All about complementary and alternative medicine

Complementary and alternative medicines are treatments that fall outside of mainstream healthcare.

These medicines and treatments range from acupuncture and homeopathy to aromatherapy, meditation and colonic irrigation.

There is no universally agreed definition of complementary and alternative medicine (CAM).

The information that tells whether a healthcare treatment is safe and effective is called evidence. You can use evidence to help you decide whether you want to use a CAM. Detailed information on many complementary and alternative treatments can be found listed alphabetically in the Health A-Z index.

Some complementary and alternative medicines or treatments are based on principles and an evidence base that are not recognised by the majority of independent scientists.

The availability of complementary and alternative treatments on the NHS is limited. Some, such as acupuncture, may be offered by the NHS in some circumstances.

'Alternative' and 'complementary' defined

Although "complementary and alternative" is often used as a single category, it can be useful to make a distinction between complementary and alternative medicine.

This distinction is about two different ways of using these treatments:

  • Treatments are sometimes used to provide an experience that is pleasant in itself. This can include use alongside conventional treatments, to help a patient cope with a health condition. When used this way the treatment is not intended as an alternative to conventional treatment. The US National Center for Complementary and Alternative Medicine (NCCAM) says that use of treatments in this way can be called complementary medicine.
  • Treatments are sometimes used instead of conventional medicine, with the intention of treating or curing a health condition. The NCCAM says that use of treatments in this way can be called alternative medicine.

There can be overlap between these two categories. For example, aromatherapy may sometimes be used as a complementary treatment, and in other circumstances is used as an alternative treatment.

A number of complementary and alternative treatments are typically used with the intention of treating or curing a health condition. Examples include:

  • homeopathy
  • acupuncture
  • osteopathy
  • chiropractic
  • herbalism

Evidence and complementary or alternative treatments

Given the extremely wide range of complementary and alternative medicines on offer, how can we decide whether to use one of these treatments?

To make such a decision, we need evidence on whether a treatment is safe and effective. You can learn more about how evidence is obtained, why it is important, and how to use it, by reading What is evidence?.

You can learn more about the evidence for particular CAMs by reading about that CAM in Health A-Z.

We also need to find out whether there is a suitable practitioner available to administer it. You can learn more in Choosing a CAM practitioner.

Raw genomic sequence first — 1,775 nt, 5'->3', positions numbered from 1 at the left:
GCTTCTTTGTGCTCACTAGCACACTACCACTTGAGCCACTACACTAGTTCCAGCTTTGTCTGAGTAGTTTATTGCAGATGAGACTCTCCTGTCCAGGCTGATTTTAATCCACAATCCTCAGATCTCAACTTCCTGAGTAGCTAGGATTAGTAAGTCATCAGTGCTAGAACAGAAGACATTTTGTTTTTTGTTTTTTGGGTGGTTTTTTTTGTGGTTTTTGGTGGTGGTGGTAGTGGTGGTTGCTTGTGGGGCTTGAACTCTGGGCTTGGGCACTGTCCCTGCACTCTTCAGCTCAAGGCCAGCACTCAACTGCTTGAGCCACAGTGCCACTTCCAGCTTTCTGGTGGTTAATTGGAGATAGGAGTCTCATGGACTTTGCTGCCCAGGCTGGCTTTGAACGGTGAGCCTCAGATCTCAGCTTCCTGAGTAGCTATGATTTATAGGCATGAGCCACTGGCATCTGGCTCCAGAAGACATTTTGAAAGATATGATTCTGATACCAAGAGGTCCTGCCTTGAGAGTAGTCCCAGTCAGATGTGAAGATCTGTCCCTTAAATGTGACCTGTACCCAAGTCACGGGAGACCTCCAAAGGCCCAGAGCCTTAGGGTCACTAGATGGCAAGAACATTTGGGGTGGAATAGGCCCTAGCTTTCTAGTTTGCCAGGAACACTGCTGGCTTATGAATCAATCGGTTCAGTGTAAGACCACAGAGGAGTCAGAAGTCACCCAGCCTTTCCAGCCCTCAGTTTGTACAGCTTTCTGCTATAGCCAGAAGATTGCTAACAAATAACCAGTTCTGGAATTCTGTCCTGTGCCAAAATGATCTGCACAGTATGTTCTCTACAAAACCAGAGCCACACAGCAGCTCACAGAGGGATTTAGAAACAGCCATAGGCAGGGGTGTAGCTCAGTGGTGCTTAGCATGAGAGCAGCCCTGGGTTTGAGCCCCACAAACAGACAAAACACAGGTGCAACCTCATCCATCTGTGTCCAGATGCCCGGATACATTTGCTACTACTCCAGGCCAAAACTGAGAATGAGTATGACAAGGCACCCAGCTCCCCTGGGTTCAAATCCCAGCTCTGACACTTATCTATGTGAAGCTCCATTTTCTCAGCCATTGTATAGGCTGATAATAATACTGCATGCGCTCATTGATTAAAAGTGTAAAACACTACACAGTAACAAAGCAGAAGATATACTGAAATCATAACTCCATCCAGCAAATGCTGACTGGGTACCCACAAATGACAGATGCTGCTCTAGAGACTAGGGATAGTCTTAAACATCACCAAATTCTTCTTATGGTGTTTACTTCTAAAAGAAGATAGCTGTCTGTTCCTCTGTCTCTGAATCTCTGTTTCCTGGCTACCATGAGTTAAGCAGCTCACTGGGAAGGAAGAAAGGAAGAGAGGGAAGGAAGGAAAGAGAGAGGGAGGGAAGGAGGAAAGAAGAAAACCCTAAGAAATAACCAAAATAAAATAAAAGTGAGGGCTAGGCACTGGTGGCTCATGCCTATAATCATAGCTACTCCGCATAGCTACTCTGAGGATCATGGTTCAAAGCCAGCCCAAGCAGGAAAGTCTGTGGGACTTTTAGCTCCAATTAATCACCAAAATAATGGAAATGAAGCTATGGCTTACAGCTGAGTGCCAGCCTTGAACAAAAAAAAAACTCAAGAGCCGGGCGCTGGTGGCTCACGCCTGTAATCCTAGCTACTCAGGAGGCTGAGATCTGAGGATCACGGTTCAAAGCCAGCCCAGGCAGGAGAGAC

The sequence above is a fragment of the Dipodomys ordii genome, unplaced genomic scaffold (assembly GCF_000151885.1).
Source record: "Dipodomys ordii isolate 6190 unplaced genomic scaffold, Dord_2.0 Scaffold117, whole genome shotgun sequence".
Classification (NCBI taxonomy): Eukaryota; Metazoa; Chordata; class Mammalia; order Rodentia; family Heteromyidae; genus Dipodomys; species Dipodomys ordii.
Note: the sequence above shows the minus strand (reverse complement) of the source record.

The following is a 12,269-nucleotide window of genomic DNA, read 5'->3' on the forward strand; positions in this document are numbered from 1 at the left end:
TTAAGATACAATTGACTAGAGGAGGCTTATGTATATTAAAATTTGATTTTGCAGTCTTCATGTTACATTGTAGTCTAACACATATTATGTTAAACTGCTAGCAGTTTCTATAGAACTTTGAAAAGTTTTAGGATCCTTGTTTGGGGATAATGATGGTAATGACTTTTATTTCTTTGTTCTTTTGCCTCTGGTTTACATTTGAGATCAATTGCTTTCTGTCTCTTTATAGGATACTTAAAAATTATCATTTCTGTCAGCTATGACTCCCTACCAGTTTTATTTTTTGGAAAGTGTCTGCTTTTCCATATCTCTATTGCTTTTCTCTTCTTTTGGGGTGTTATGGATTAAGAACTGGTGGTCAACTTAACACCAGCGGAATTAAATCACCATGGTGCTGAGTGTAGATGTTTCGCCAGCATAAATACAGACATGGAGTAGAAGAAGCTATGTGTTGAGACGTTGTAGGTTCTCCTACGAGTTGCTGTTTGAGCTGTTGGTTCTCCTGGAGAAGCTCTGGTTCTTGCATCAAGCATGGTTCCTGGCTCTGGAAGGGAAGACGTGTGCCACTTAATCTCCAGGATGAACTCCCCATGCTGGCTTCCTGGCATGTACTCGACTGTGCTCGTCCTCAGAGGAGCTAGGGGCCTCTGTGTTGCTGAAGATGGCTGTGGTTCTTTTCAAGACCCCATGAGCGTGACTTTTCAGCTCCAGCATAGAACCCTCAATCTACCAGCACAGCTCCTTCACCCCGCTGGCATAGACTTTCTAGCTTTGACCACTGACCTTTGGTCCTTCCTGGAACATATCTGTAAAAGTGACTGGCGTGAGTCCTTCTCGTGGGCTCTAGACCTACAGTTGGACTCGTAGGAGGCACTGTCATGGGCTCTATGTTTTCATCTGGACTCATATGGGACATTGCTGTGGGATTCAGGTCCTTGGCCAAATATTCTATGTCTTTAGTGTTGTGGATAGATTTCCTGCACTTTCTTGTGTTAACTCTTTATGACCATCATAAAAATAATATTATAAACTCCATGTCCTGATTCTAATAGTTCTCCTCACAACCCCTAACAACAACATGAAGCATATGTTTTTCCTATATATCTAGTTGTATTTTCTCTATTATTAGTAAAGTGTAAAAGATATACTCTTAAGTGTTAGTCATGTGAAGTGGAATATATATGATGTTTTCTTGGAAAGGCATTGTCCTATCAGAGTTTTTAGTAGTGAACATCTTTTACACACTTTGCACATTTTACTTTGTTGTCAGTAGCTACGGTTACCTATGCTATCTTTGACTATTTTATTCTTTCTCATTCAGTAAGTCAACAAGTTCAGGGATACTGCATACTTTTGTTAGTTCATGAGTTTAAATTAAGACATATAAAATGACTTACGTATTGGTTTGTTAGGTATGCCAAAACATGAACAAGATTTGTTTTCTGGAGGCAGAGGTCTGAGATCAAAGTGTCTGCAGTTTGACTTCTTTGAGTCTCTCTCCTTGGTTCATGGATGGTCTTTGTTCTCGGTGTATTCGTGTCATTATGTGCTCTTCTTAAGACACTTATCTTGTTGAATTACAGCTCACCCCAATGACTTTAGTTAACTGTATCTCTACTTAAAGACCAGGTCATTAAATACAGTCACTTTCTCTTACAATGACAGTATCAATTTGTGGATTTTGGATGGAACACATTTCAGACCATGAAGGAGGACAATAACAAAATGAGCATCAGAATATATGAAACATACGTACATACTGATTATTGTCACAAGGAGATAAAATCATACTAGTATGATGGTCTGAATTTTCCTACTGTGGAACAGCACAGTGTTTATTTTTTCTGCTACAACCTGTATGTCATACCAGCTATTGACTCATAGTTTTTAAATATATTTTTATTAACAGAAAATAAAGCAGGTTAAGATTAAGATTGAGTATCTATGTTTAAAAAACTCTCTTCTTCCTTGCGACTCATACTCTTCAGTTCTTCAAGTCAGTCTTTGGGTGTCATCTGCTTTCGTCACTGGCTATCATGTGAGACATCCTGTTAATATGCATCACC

It’s important to remember that when a person uses any health treatment – including a complementary or alternative medicine – and experiences an improvement, this may be due to the placebo effect. You can learn more about the placebo effect by reading What is the placebo effect?.

In a few cases, certain complementary and alternative treatments have been proven to work for a limited number of health conditions. For example, there is good evidence that osteopathy, chiropractic and acupuncture work to treat persistent low back pain. These treatments are named in the NICE guidance on treatment of persistent low back pain.

Complementary and alternative medicine and the NHS

In most cases the NHS does not offer patients complementary or alternative treatments.

The National Institute for Health and Care Excellence (NICE) provides guidance to the NHS on the clinical and cost effective use of treatments and care of patients. NICE has recommended the use of complementary and alternative medicines in a limited number of circumstances.

For example:

  • the Alexander technique for Parkinson’s disease
  • ginger and acupressure for reducing morning sickness
  • acupuncture and manual therapy, including spinal manipulation, spinal mobilisation and massage for persistent low back pain

NICE bases its recommendations on the available scientific evidence for the clinical and cost-effectiveness of treatments.

Find a CAM practitioner

If you do decide to use a complementary or alternative treatment, you’ll often need to find a practitioner.

Apart from osteopathy and chiropractic, there is currently no professional statutory regulation of complementary and alternative treatments in the UK. That means it is legal for anyone to practise the treatment, even if they have no or limited formal qualifications or experience. Learn more in How CAM is regulated.

Some regulated healthcare professionals – such as GPs – also practise unregulated CAMs. In these instances, the CAM practice is not regulated by the organisation that regulates the healthcare professional, though these organisations will investigate complaints that relate to the professional conduct of their member.

If you decide to use a CAM, it’s up to you to find a practitioner who will carry out the treatment in a way that is acceptable to you.

Professional bodies and other organisations can help you to do this. You can learn more by reading Finding a CAM practitioner.

Page last reviewed: 23/11/2012

Next review due: 23/11/2014

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